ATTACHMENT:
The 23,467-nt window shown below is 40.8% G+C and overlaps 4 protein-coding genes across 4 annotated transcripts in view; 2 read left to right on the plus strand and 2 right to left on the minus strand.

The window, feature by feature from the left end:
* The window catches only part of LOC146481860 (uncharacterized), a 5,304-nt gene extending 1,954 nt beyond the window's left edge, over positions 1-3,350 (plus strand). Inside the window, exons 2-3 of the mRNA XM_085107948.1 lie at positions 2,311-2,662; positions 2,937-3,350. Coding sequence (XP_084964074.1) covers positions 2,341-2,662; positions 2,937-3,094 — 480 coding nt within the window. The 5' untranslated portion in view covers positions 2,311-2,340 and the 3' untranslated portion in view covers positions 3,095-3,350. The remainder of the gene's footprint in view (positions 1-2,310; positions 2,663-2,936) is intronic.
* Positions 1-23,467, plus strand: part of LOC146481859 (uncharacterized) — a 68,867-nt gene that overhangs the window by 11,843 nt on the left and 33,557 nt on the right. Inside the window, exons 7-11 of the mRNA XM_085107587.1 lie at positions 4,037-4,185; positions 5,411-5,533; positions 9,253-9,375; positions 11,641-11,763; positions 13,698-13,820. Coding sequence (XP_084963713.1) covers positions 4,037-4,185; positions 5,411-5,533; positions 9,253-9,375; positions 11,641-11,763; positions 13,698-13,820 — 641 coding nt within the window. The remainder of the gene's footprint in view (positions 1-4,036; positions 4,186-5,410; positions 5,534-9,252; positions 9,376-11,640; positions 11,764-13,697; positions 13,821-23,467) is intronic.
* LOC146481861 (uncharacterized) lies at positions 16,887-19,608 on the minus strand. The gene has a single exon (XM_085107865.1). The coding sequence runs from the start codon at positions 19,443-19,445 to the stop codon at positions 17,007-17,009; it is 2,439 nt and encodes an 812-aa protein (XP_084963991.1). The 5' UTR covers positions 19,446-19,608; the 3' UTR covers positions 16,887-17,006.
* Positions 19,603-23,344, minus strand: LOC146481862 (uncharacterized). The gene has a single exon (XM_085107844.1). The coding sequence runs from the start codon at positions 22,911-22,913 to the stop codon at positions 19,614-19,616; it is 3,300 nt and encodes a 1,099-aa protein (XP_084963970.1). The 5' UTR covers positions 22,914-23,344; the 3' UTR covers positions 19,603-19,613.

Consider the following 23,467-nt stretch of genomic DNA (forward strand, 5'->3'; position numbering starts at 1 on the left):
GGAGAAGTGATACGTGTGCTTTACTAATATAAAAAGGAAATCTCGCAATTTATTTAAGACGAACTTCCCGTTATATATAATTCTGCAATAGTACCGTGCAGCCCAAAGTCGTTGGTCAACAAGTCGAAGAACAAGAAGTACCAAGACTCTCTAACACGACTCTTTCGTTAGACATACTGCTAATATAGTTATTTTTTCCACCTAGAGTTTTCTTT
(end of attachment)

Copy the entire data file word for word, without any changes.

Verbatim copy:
The 23,467-nt window shown below is 40.8% G+C and overlaps 4 protein-coding genes across 4 annotated transcripts in view; 2 read left to right on the plus strand and 2 right to left on the minus strand.

The window, feature by feature from the left end:
* The window catches only part of LOC146481860 (uncharacterized), a 5,304-nt gene extending 1,954 nt beyond the window's left edge, over positions 1-3,350 (plus strand). Inside the window, exons 2-3 of the mRNA XM_085107948.1 lie at positions 2,311-2,662; positions 2,937-3,350. Coding sequence (XP_084964074.1) covers positions 2,341-2,662; positions 2,937-3,094 — 480 coding nt within the window. The 5' untranslated portion in view covers positions 2,311-2,340 and the 3' untranslated portion in view covers positions 3,095-3,350. The remainder of the gene's footprint in view (positions 1-2,310; positions 2,663-2,936) is intronic.
* Positions 1-23,467, plus strand: part of LOC146481859 (uncharacterized) — a 68,867-nt gene that overhangs the window by 11,843 nt on the left and 33,557 nt on the right. Inside the window, exons 7-11 of the mRNA XM_085107587.1 lie at positions 4,037-4,185; positions 5,411-5,533; positions 9,253-9,375; positions 11,641-11,763; positions 13,698-13,820. Coding sequence (XP_084963713.1) covers positions 4,037-4,185; positions 5,411-5,533; positions 9,253-9,375; positions 11,641-11,763; positions 13,698-13,820 — 641 coding nt within the window. The remainder of the gene's footprint in view (positions 1-4,036; positions 4,186-5,410; positions 5,534-9,252; positions 9,376-11,640; positions 11,764-13,697; positions 13,821-23,467) is intronic.
* LOC146481861 (uncharacterized) lies at positions 16,887-19,608 on the minus strand. The gene has a single exon (XM_085107865.1). The coding sequence runs from the start codon at positions 19,443-19,445 to the stop codon at positions 17,007-17,009; it is 2,439 nt and encodes an 812-aa protein (XP_084963991.1). The 5' UTR covers positions 19,446-19,608; the 3' UTR covers positions 16,887-17,006.
* Positions 19,603-23,344, minus strand: LOC146481862 (uncharacterized). The gene has a single exon (XM_085107844.1). The coding sequence runs from the start codon at positions 22,911-22,913 to the stop codon at positions 19,614-19,616; it is 3,300 nt and encodes a 1,099-aa protein (XP_084963970.1). The 5' UTR covers positions 22,914-23,344; the 3' UTR covers positions 19,603-19,613.

Consider the following 23,467-nt stretch of genomic DNA (forward strand, 5'->3'; position numbering starts at 1 on the left):
GGAGAAGTGATACGTGTGCTTTACTAATATAAAAAGGAAATCTCGCAATTTATTTAAGACGAACTTCCCGTTATATATAATTCTGCAATAGTACCGTGCAGCCCAAAGTCGTTGGTCAACAAGTCGAAGAACAAGAAGTACCAAGACTCTCTAACACGACTCTTTCGTTAGACATACTGCTAATATAGTTATTTTTTCCACCTAGAGTTTTCTTT